Gardeners for wildlife and other nature lovers will welcome the sight of Erythronium umbilicatum, more commonly known as Trout Lilies. This lily, one of the few true ephemerals in our region, will bloom in low damp areas for a month or less beginning in February. Carolyn Kaster AP
Gardeners for wildlife and other nature lovers will welcome the sight of Erythronium umbilicatum, more commonly known as Trout Lilies. This lily, one of the few true ephemerals in our region, will bloom in low damp areas for a month or less beginning in February. Carolyn Kaster AP

Living

As spring approaches, gardeners should look for nature’s finely tuned choreography

By Renee Elder

Correspondent

March 03, 2018 07:00 AM

Better act fast if you want to see Erythronium umbilicatum blooming in the Triangle.

Gardeners for wildlife and other nature lovers will welcome the sight of Erythronium umbilicatum, more commonly known as Trout lilies. This lily, one of the few true ephemerals in our region, blooms in low, damp areas for a month or less beginning in February. Then they vanish below the soil, patiently awaiting their next appearance the following spring.

Mark Johns, environmental programs supervisor at Cary’s Hemlock Bluffs Park, recently sent a message to his followers, a large group of enthusiastic Cary naturalists. The big news: Trout lilies were blooming at Hemlock Bluffs. Timing is everything for those who want to catch a glimpse of the early spring ephemerals.

“Trout lilies are a classic sign of spring,” Johns says. “When I see those, it’s usually in the first couple weeks of February. It’s still winter and I see flowers, so I find that kind of interesting. As we get into March, the Trout lilies are fading and Spring Beauties are coming in. By the end of March, those are done, too.”

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Johns says the word ephemeral is from the Latin meaning “short-lived” and “brief.” The flowers’ abbreviated life cycle was adapted to fill a specific niche in the ecosystem.

Bloodroot, or Sanguinaria canadensis, has a delicate tall stem with white petals and a yellow center.
Charlotte Observer File Photo - Jeff Willhelm jwillhelm@charlotteobserver.com

“They come up early when leaves aren’t yet on the trees and the sun can still break through to warm the soil,” Johns says. The warm soil releases nutrients to feed the Trout lilies, which in turn host early-season insects and pollinators, including solitary bees, those species that do not live in colonies.

“It all works together nicely for those guys,” says Johns, referring to both the Trout lilies and Spring Beauties, or Claytonia virginica. They’re next in line to bloom as the Trout lilies fade.

By early April, the brief window of opportunity for spring ephemerals has been closed by the upper-story tree canopy.

“The leaves close off the sunlight, and competition becomes tougher down below for water and for nutrients,” John says.

Flowering Spring Beauties can be spotted throughout the Triangle in late February and March, often near creeks and ponds, occasionally blooming right up to the water’s edge, Johns said. As the Beauties spread, they begin to act as a water filter, trapping the nutrients from fertilizer and other runoff for their own use, thus helping to protect the watershed.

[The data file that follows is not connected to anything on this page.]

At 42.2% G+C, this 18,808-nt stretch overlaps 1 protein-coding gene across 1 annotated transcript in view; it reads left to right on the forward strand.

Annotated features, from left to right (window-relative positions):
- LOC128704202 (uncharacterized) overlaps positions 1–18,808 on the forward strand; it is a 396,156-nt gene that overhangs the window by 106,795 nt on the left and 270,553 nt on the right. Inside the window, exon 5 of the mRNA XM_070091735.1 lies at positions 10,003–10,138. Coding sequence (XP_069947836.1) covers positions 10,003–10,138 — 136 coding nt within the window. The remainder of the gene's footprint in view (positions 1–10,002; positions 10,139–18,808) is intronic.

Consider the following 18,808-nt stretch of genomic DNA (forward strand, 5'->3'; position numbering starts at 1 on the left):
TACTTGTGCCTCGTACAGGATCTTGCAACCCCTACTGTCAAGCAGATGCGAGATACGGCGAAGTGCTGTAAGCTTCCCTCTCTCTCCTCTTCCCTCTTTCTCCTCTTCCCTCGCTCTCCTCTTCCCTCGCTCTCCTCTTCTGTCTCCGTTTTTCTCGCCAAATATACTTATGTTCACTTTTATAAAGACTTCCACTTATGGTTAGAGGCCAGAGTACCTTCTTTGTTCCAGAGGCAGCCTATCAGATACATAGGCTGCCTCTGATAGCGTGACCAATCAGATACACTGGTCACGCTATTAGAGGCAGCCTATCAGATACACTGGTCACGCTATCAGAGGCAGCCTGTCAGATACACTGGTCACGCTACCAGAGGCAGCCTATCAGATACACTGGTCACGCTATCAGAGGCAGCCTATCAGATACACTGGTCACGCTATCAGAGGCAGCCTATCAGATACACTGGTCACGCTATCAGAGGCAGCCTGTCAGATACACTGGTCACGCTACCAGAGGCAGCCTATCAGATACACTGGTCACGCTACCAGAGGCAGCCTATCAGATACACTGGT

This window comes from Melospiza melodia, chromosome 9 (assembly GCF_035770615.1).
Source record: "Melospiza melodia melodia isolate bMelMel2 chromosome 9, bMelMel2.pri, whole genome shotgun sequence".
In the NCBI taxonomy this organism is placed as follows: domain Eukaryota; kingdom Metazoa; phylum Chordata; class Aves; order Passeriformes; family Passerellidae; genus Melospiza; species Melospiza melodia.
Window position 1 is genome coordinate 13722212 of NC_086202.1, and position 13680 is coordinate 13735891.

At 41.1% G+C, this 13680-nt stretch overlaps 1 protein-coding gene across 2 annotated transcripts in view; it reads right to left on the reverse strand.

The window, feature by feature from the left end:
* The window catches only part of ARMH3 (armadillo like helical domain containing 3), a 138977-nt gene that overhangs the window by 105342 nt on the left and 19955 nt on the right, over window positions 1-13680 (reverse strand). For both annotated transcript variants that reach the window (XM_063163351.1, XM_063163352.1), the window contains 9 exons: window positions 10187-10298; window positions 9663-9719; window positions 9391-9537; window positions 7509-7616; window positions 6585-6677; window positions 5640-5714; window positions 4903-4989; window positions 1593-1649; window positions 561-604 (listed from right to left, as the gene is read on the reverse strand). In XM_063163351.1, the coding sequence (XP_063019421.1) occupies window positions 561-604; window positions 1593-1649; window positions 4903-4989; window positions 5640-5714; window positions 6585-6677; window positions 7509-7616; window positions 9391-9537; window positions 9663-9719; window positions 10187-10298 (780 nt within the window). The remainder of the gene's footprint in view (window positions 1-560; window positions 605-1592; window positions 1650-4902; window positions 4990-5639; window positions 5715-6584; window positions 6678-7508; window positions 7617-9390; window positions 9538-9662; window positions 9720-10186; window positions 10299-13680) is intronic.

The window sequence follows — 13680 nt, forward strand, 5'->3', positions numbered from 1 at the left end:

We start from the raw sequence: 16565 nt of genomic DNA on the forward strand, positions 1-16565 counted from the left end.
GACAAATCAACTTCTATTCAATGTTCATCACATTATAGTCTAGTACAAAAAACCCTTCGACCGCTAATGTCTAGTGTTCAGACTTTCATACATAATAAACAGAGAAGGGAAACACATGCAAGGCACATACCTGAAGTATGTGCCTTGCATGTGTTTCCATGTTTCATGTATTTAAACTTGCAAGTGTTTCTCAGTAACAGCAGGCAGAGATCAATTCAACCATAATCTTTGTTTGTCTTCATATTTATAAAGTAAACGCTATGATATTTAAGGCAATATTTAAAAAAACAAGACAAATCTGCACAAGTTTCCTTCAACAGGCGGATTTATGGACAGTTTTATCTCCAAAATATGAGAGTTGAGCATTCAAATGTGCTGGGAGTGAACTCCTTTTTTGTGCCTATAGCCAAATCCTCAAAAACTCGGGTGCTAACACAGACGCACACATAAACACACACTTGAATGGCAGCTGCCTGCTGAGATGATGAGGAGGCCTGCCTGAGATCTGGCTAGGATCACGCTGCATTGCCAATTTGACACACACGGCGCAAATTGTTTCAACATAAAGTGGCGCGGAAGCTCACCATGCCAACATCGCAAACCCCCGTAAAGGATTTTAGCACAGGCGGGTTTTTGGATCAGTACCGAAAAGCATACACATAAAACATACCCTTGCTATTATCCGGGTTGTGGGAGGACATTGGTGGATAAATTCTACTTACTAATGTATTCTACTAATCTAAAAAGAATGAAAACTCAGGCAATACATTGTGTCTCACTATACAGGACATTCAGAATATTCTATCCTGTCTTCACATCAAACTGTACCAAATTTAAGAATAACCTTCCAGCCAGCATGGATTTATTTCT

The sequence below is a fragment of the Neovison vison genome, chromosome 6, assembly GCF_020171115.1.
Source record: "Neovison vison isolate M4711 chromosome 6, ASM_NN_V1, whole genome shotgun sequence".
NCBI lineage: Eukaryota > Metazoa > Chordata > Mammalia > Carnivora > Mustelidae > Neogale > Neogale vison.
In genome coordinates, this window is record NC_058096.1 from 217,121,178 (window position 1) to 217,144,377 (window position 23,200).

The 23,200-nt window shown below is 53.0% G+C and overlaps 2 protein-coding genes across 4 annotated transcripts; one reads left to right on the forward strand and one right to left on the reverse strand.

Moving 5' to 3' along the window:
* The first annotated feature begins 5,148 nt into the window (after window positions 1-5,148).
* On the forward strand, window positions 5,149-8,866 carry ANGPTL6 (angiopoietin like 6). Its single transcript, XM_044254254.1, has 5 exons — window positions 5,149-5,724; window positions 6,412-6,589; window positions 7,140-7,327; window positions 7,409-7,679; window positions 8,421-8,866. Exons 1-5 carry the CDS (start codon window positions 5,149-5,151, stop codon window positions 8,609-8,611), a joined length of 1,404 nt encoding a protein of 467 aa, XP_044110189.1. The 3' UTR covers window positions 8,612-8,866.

The Raleigh Greenway, as it follows creek beds through the city, is a good option for spring ephemeral spotting, as well as a place to identify many other wetland species. Lake Johnson, Lake Crabtree and other wooded areas with water are other likely options.

Early bloomers to look for, though not necessarily ephemeral plants, include Hepatica, sometimes called Liver Leaf or Liverwort. Despite its name, this member of the buttercup family has lovely white, blue, lavender and occasionally pink blossoms and a delicate scent.

Similarly, Bloodroot, or Sanguinaria canadensis, has a delicate, tall stem with white petals and a yellow center. According to Chicago-based naturalist Carl Strang, who writes a blog titled Nature Inquiries, this plant has evolved to produce seeds with tiny handles that ants love to eat. Once the ants have carried the seeds back to their nest and have eaten the handles, they discard the seed, which eventually sprouts in the new location.

As spring approaches, gardeners should be on the lookout for examples of nature’s finely tuned choreography, such as the ephemeral niche occupied by flowering lilies and the adaptive interplay of many host plants and insects. Late winter to early spring is also a good time to clean out or rebuild bird boxes and consider offering a little suet in the feeder to help birds stay healthy through the last lean days of winter, Johns suggests.

If you just can’t wait to get your hands in the dirt, why not try growing native plants from seed? You can order native seeds from the North Carolina Botanical Garden and find a list of native plant nurseries that sell seeds on the N.C. Native Plant Society website at ncwildflower.org.

Pro tips

The National Wildlife Foundation offers these tips for growing plants from seeds:

▪ Sow seeds in flats or pots at least 5 inches in diameter and 5 inches deep, or create a germination bed some 4 feet wide by 10 feet long.

▪ Fill with a compost-based potting mix and bury seeds about as deep as they are wide, an 1/8 to a 1/4 inch apart. Top with a thin layer of coarse sand or sawdust to keep the seeds tamped down during rain or watering.

▪ Label each container with plant names and planting date.

▪ Place seeds outdoors in the sun if they are sun-loving plants or in shade or partial shade, as indicated.

▪ Keep the soil moist until ready to transplant.